This long-established surname, recorded in the spellings of Abraham, Abrahams, Abrahamson, the latter two being patronymics, and the abbreviated Abrams, also a apparent patronymic, is of 12th century origin, and a 'Crusader' introduction into Britain. As such it was not Jewish, although of Hebrew influence. It is one of a group such as Isaac, Joseph, and Abel, which were given by the returning Christian soldiers to their sons in recognition of their 'visit' to the Holy Land. These subsequently developed into English surnames in their own right. 'Abraham' translates as 'The father of the nation', and as such was borne by the first of the Jewish patriarchs, (Genesis 11-25). The 1086 Domesday Book for London refers to 'Abraham', a priest in the established (Christian) church, whilst in 1170 Abraham de Stradtuna was recorded in the Danelaw rolls of Lincolnshire. As a Jewish surname it was revived after the 'reign' of Oliver Cromwell (1649 - 1658), who in 1655 repealed the exile order of Edward 1st in 1290, and allowed the re-settlement of the Jewish people in Britain. The earliest recordings include John Abraham of Bedford in the Hundred Rolls of 1273, and Magota Abrahams in the 1379 Poll Tax rolls of Yorkshire. Later recordings include Sarah Abram, who was christened at the church of St. Mary Abbots, Kensington, London, on November 5th 1646, whilst on June 17th 1666 Richard Abrahams was christened at St Dunstans in the East, Stepney. The Coat of Arms most associated with the name has a shield of lozengy, gold and red, on a black chief the sun in his splendour, gold. The first recorded spelling of the family name is shown to be that of John Abraham, which was dated 1197, in the pipe rolls of Northamptonshire, during the reign of King Richard 1st, known as 'The Lionheart', 1189 - 1199. Surnames became necessary when governments introduced personal taxation. In England this was known as Poll Tax. Throughout the centuries, surnames in every country have continued to "develop" often leading to astonishing variants of the original spelling.

Surnames reference. 2013.

Look at other dictionaries:

  • Abrahams — ist der Familienname folgender Personen: Brian Abrahams (* 1947), südafrikanisch britischer Jazzmusiker Elihu Abrahams (* 1927), US amerikanischer Festkörperphysiker Gerald Abrahams (1907–1980), britischer Schachspieler und komponist sowie Autor… …   Deutsch Wikipedia

  • ABRAHAMS — ABRAHAMS, family of English athletes. SIR ADOLPHE ABRAHAMS (1883–1967), physician and author, studied at Cambridge, where he was sculling champion (1904–05). During World War I he was a major in the Royal Medical Corps and subsequently held… …   Encyclopedia of Judaism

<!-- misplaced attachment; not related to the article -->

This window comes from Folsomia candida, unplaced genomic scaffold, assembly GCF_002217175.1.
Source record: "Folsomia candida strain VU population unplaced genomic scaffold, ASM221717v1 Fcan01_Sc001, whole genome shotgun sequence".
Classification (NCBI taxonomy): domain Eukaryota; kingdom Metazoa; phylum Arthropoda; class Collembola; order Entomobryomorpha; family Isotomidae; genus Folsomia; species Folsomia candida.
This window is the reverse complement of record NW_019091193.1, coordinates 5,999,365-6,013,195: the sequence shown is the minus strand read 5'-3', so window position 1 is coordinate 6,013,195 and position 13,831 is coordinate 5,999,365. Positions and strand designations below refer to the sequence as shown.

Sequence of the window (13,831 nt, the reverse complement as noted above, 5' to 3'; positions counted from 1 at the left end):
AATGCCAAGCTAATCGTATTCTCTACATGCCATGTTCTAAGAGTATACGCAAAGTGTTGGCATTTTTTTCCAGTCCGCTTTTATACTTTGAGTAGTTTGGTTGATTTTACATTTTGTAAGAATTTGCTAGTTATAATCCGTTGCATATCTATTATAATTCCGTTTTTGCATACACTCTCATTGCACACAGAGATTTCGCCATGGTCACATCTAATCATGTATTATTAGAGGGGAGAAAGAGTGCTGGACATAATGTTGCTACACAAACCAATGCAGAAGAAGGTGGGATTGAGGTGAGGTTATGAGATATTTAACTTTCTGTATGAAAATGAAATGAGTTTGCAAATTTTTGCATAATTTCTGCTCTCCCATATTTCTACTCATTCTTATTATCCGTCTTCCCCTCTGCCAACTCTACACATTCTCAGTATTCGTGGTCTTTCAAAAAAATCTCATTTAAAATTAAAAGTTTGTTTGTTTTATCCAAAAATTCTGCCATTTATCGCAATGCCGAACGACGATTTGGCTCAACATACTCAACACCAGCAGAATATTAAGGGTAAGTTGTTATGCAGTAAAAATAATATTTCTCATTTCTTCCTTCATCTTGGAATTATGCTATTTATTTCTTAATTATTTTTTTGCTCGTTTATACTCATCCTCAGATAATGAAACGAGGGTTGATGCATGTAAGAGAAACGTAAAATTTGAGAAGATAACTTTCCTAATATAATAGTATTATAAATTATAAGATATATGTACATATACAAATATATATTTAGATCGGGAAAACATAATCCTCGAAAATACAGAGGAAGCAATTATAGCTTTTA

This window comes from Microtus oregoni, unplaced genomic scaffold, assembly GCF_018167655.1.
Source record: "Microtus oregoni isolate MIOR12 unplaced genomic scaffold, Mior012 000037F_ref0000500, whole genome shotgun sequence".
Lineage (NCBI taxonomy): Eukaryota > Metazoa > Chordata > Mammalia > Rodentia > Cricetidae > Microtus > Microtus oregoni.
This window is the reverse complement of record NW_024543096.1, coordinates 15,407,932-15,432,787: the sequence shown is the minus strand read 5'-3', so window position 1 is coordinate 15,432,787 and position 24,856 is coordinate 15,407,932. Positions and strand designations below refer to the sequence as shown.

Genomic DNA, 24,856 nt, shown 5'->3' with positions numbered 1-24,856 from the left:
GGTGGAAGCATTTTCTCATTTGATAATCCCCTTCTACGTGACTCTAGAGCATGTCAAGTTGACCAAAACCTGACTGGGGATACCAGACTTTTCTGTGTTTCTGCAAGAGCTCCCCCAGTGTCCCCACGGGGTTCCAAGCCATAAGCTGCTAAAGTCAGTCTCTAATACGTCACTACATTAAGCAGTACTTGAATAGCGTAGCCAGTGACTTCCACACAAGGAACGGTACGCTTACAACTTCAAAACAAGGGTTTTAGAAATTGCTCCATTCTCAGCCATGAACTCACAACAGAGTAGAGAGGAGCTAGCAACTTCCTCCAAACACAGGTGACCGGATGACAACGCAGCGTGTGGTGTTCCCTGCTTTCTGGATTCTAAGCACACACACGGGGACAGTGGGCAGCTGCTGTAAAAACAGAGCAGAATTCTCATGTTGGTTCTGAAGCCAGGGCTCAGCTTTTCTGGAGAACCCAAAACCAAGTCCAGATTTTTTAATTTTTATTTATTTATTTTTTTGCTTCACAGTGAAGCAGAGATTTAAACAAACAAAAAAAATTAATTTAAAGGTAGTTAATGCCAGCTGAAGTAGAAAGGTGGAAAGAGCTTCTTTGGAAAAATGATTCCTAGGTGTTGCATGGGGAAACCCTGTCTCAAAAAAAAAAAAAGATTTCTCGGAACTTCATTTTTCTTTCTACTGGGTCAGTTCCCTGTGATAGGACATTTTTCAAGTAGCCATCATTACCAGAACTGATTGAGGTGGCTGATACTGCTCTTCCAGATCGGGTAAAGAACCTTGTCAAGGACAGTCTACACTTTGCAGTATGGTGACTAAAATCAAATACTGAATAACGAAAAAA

• ABRAHAMS — ABRAHAMS, family of English rabbis and scholars. ABRAHAM SUZMAN (c. 1801–1880) migrated from Poland to England in 1837, becoming principal shoḥet in London in 1839. He spent the end of his life in Palestine. He wrote an autobiography Zekhor le… …   Encyclopedia of Judaism

  • Abrahams —   [ eɪbrəhæmz], Peter, südafrikanischer Schriftsteller englischer Sprache, * Vrededorp (heute zu Johannesburg) 19. 3. 1919; verließ 1939 seine Heimat, organisierte 1946 mit anderen in Manchester die »Pan African Conference« und lebt seit 1957 in… …   Universal-Lexikon

  • Abrahams — Abrahams, Peter …   Enciclopedia Universal

  • Abrahams — (Peter) (né en 1919) écrivain sud africain d expression anglaise; métis, il a peint dans ses oeuvres autobiographiques (Je ne suis pas un homme libre, 1954) et romanesques (Une couronne pour Udomo, 1956; Cette île entre autres, 1966) les conflits …   Encyclopédie Universelle

  • Abrahams — Robert, U.S. physician, 1861–1935. See A. sign …   Medical dictionary

  • Abrahams — /ˈeɪbrəhæmz/ (say aybruhhamz) noun 1. Louis, 1852–1903, Australian painter and etcher, born in England; noted for watercolours. 2. Peter Graham, born 1919, South African novelist and short story writer; noted for works critical of apartheid …   Australian English dictionary

  • Abrahams — …   Useful english dictionary

  • ABRAHAMS, ISRAEL — (1858–1925), English scholar. In 1902 he was appointed reader in rabbinic and talmudic literature at Cambridge, succeeding solomon schechter . He played a considerable role in the university, both personal and scholastic, and had some… …   Encyclopedia of Judaism

Share the article and excerpts

Direct link
Do a right-click on the link above
and select “Copy Link”

We are using cookies for the best presentation of our site. Continuing to use this site, you agree with this.